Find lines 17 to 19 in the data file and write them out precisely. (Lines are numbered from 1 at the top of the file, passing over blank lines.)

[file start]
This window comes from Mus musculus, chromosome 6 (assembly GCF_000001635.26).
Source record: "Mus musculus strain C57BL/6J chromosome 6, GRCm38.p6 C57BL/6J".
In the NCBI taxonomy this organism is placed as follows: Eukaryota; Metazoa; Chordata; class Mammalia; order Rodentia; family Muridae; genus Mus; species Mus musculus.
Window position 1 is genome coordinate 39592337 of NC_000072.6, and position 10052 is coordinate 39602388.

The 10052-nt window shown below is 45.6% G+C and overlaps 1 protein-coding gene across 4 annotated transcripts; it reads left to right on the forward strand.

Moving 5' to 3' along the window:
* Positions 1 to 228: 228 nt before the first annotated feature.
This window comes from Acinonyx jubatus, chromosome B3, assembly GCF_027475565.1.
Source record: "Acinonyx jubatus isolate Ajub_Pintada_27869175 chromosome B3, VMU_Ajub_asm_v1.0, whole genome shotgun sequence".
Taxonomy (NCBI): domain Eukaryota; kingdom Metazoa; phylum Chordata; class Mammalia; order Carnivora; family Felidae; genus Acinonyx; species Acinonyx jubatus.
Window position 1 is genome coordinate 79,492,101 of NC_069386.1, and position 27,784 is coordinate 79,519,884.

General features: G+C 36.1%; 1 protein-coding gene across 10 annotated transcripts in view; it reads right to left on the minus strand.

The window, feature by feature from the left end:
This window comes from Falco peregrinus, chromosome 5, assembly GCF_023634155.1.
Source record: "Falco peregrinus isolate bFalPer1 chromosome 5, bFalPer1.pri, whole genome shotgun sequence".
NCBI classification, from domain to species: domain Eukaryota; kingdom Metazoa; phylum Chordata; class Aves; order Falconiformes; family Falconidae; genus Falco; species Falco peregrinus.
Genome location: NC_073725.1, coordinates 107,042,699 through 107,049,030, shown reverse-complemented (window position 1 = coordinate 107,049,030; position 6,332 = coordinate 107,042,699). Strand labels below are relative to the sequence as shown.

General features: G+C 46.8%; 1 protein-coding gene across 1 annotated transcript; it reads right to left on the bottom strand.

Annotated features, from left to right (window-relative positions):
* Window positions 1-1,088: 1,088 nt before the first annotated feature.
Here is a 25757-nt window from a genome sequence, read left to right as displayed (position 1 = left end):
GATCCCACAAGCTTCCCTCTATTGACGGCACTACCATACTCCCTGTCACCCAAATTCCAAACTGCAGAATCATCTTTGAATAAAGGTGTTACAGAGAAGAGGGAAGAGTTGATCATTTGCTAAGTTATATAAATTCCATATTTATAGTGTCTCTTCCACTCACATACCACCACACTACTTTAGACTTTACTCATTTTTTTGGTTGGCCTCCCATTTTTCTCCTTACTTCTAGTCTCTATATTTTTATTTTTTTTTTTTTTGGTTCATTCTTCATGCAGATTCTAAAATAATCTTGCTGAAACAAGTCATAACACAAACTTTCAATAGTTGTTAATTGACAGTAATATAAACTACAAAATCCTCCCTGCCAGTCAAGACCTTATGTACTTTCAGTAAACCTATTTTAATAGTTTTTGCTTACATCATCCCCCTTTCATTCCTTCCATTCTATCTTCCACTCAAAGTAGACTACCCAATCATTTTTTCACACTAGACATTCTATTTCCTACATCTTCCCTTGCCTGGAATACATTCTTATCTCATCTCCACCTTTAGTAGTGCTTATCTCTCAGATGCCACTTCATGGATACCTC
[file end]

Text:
Genome location: NC_073725.1, coordinates 107,042,699 through 107,049,030, shown reverse-complemented (window position 1 = coordinate 107,049,030; position 6,332 = coordinate 107,042,699). Strand labels below are relative to the sequence as shown.

General features: G+C 46.8%; 1 protein-coding gene across 1 annotated transcript; it reads right to left on the bottom strand.

Annotated features, from left to right (window-relative positions):